Final few days & farewell at Boti Falls


As mentioned before, we applied for a number of positions all over the world to assist our dwindling finances due to the Ninja and Nigerian experiences! Before we left civilization, Stew arranged for his second telephonic interview for the German position to take place early Saturday morning. We were told that there was cell phone reception at the village, and as Ghana is 2 hours behind Germany time wise, we thought all will be fine as most villagers will still be busy in their huts so early in the morning.

What we did not know however, is that EVERYONE in the village are 7th Day Adventists AND their church day is Saturday!! To get reception, we had to walk up a little hill to where the makeshift school is and unfortunately this is also where the church service is held. We realized this pretty soon, for  as soon as we were settled into the one classroom with phone. Laptop and books, we were joined by half the population carrying brooms. Well, it is Saturday and the sandy, dusty “floor” had to be swept for church…  could we  not know this, on Saturday mornings people sweep gravel floors before the church service!!!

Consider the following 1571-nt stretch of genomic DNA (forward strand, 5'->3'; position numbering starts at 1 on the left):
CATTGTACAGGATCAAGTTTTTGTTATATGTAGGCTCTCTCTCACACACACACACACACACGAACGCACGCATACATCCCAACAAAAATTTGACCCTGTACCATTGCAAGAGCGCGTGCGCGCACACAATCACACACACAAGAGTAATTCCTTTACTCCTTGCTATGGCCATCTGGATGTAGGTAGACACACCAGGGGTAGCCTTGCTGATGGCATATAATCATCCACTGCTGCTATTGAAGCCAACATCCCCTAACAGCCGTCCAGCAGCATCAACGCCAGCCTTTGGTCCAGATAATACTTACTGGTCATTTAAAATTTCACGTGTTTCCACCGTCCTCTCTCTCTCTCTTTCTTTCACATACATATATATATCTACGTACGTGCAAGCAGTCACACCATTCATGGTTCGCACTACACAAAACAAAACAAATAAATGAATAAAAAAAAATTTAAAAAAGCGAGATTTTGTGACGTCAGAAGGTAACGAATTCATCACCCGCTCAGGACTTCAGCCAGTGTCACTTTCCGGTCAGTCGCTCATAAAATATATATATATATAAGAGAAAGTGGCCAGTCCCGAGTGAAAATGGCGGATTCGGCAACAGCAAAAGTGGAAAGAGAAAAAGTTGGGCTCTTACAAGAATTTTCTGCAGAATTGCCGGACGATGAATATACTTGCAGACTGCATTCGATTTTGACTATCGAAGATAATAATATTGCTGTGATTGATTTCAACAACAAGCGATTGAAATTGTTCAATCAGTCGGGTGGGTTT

So, picture the scene (I do think that one day we will have to show these pics to the German employers), the only place we could then find, was a structure built up to about the height of Stew’s shoulders and covered with palm leaves that serve as a roof, infested with all kinds of bugs who were promptly joined by the goats and chickens who could now run free as the owners were sweeping the floor in our previous abode. This circus was intermittently joined by a few inquisitive locals who found our behaviour a bit strange as we were surrounded by books, a laptop and 2 cell phones!! What was the cherry on top, however, was the fact that we were literally bitten to pieces by some species of insect, we are talking 1000’s of bites appearing non stop over every exposed part of your body. As it was impossible for Stewart to stand up straight due to the low “roof” he cut a weird picture crawling around on the floor trying to get away from the insects whilst discussing German foreign policy and world economics on the phone!! Despite the comical surroundings which just got worse and worse as the animal noises were joined by church singing, Stewart did brilliantly and were told that the interview went well.